In music, the manner of tuning an instrument. An accord consists of a verticle column of notes at the beginning of a musical score. Each note represents the pitch to tune a string to. See scordatura.

ACCORD

Accord is the independent trade union, that seeks to represent the 55,000 or so employees of the HBOS Group. It is a relatively new union, only formed in 2001 from the merger of the staff unions of the Bank of Scotland and Halifax plc (the two businesses that combined to form the HBOS Group in the same year.

Although it is affilliated to the Trades Union Congress, it is not, unlike may other British Trade Unions affiliated to the Labour Party and therefore maintains a politically neutral stance.

Under common law, an "accord" is an agreement to settle an undisputed obligation with some sort of performance that differs from the original obligation.

This is different from a "settlement" or "compromise," which resolves an outstanding dispute. An "accord" resolves an undisputed debt.

The legal distinction between the two is this:

When a settlement is agreed to, the performance agreed to in the settlement becomes binding upon the parties instead of the original obligation. For example, let's say A claims $4,000 from B, and B disputes this amount, but agrees to settle the dispute by giving his computer to A. If B never pays up, A can only recover the fair market value of B's computer: he is barred from raising his original claim of $4,000 because the settlement superseded the original obligation.

In contrast, an accord gives the debtor the option to perform their obligation with the "satisfaction" agreed to in the accord, but if they fail to do so, their creditor can still claim the original amount. So in the above example, if B did not dispute the amount of the debt but offered to "settle" it by giving A his computer, and A agreed to this (forming the accord), A could respond to B's default by either suing for the value of the computer (the amount of the accord) or suing for $4,000 (the original obligation).

Ac*cord" (#), n. [OE. acord, accord, OF. acort, acorde, F. accord, fr. OF. acorder, F. accorder. See Accord, v. t.]

1.

Agreement or concurrence of opinion, will, or action; harmony of mind; consent; assent.

A mediator of an accord and peace between them. Bacon.

These all continued with one accord in prayer. Acts i. 14.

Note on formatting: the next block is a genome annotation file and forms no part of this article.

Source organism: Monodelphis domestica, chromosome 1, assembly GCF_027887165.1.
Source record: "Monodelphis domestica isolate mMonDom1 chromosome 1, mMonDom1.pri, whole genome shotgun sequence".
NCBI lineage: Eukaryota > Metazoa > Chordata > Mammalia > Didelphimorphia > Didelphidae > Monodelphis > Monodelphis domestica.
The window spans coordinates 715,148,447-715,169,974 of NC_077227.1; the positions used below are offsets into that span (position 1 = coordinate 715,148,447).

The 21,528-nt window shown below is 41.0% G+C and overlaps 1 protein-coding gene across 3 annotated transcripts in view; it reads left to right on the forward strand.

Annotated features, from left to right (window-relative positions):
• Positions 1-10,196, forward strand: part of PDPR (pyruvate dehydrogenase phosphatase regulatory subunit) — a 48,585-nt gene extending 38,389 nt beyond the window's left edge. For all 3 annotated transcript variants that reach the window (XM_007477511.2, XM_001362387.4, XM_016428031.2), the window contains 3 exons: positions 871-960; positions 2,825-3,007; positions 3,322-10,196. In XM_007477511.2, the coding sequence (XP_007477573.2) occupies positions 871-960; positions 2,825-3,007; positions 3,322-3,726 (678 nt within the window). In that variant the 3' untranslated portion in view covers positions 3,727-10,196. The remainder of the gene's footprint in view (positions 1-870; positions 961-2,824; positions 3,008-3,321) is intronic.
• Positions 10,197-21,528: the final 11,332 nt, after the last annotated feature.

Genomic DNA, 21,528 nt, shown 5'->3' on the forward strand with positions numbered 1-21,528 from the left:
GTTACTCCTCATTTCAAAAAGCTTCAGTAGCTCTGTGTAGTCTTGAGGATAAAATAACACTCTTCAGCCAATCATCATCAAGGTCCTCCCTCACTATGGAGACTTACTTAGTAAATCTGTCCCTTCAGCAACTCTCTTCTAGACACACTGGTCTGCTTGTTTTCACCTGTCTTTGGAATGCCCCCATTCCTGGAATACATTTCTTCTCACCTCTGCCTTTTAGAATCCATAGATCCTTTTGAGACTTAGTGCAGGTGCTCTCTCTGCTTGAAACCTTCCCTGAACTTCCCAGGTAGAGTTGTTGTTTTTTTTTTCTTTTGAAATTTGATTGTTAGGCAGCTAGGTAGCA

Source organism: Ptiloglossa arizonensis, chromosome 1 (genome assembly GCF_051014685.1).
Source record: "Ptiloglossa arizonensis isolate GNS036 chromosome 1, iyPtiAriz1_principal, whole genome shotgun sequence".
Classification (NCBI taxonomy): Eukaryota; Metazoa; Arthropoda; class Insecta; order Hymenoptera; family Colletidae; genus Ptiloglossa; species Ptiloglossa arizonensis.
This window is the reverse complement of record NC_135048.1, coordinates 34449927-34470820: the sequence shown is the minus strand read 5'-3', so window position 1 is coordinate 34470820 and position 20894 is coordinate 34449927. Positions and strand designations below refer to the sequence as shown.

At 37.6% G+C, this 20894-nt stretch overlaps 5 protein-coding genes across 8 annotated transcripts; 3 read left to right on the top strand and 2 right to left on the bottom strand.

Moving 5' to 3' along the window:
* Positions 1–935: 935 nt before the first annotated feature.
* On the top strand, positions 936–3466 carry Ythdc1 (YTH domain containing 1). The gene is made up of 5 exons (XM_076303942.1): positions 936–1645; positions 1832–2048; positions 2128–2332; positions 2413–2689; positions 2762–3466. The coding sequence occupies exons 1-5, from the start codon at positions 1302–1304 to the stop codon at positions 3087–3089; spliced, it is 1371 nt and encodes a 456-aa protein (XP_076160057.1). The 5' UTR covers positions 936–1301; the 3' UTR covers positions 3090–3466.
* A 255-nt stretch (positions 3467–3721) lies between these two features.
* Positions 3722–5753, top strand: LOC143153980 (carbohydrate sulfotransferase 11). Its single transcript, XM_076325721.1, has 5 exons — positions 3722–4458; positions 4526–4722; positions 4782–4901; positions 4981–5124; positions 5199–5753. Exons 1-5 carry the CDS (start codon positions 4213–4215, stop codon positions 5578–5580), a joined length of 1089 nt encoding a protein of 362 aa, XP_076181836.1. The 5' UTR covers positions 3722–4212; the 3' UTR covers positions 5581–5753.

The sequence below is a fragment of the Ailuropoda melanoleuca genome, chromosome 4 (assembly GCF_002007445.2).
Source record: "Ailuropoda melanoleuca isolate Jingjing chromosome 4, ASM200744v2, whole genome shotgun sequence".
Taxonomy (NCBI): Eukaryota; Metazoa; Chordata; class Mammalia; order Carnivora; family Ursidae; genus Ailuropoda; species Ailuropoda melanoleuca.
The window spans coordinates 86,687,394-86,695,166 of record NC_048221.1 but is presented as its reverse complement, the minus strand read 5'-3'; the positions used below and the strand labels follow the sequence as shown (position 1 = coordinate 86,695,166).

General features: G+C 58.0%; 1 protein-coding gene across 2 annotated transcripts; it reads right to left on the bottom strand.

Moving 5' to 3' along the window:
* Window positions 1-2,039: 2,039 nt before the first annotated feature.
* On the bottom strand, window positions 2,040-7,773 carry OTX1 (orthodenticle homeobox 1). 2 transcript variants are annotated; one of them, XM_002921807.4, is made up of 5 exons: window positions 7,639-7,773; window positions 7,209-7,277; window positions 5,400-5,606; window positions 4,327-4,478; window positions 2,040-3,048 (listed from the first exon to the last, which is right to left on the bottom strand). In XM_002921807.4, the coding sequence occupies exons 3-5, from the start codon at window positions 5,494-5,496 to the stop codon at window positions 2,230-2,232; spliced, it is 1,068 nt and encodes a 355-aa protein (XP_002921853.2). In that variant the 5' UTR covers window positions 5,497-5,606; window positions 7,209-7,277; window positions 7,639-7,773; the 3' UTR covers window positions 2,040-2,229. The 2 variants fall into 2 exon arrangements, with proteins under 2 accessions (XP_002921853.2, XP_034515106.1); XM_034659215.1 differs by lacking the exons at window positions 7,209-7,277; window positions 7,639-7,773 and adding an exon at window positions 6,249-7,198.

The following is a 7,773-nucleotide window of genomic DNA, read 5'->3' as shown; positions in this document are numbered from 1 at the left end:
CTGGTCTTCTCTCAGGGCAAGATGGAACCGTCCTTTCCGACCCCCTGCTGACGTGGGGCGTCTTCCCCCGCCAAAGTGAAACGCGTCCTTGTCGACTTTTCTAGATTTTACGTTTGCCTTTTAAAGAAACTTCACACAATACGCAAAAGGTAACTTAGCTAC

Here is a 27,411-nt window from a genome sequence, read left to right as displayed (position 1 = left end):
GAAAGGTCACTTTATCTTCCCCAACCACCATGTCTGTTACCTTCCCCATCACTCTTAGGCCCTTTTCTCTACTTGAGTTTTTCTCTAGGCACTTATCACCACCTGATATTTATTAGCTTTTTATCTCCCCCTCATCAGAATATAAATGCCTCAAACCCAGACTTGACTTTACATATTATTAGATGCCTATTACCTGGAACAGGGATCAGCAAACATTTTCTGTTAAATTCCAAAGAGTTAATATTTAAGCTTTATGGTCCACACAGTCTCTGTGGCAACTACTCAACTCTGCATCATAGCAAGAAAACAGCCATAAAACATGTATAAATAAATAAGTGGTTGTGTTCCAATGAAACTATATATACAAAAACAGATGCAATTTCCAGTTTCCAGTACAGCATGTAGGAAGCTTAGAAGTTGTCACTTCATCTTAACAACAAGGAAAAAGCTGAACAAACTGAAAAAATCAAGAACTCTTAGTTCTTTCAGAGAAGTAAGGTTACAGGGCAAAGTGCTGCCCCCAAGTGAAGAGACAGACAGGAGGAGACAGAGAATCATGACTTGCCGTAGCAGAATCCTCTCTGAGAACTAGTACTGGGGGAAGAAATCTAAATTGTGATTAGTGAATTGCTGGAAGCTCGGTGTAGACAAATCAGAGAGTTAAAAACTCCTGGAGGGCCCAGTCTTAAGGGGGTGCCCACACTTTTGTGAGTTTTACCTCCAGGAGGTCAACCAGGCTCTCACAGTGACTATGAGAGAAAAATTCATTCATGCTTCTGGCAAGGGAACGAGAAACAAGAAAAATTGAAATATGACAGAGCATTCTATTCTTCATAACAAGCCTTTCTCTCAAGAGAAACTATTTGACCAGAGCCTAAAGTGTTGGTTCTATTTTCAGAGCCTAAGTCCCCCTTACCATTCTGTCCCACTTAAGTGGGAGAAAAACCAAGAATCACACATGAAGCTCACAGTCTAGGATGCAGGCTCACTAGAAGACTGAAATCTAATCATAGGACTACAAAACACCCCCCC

2.

Harmony of sounds; agreement in pitch and tone; concord; as, the accord of tones.

Those sweet accords are even the angels' lays.

Sir J. Davies.

3.

Agreement, harmony, or just correspondence of things; as, the accord of light and shade in painting.

4.

Voluntary or spontaneous motion or impulse to act; -- preceded by own; as, of one's own accord.

That which groweth of its own accord of thy harvest thou shalt not reap. Lev. xxv. 5.

Of his own accord he went unto you. 2 Cor. vii. 17.

5. Law

An agreement between parties in controversy, by which satisfaction for an injury is stipulated, and which, when executed, bars a suit.

Blackstone.

With one accord, with unanimity.

They rushed with one accord into the theater. Acts xix. 29.

 

© Webster 1913.


Ac*cord", v. t. [imp. & p. p. Accorded; p. pr. & vb. n. According.] [OE. acorden, accorden, OF. acorder, F. accorder, fr. LL. accordare; L. ad + cor, cordis, heart. Cf. Concord, Discord, and see Heart.]

1.

To make to agree or correspond; to suit one thing to another; to adjust; -- followed by to.

[R.]

Her hands accorded the lute's music to the voice. Sidney.

2.

To bring to an agreement, as persons; to reconcile; to settle, adjust, harmonize, or compose, as things; as, to accord suits or controversies.

When they were accorded from the fray. Spenser.

All which particulars, being confessedly knotty and difficult can never be accorded but by a competent stock of critical learning. South.

3.

To grant as suitable or proper; to concede; to award; as, to accord to one due praise.

"According his desire."

Spenser.

 

© Webster 1913.


Ac*cord", v. i.

1.

To agree; to correspond; to be in harmony; -- followed by with, formerly also by to; as, his disposition accords with his looks.

My heart accordeth with my tongue. Shak.

Thy actions to thy words accord. Milton.

2.

To agree in pitch and tone.

 

© Webster 1913.

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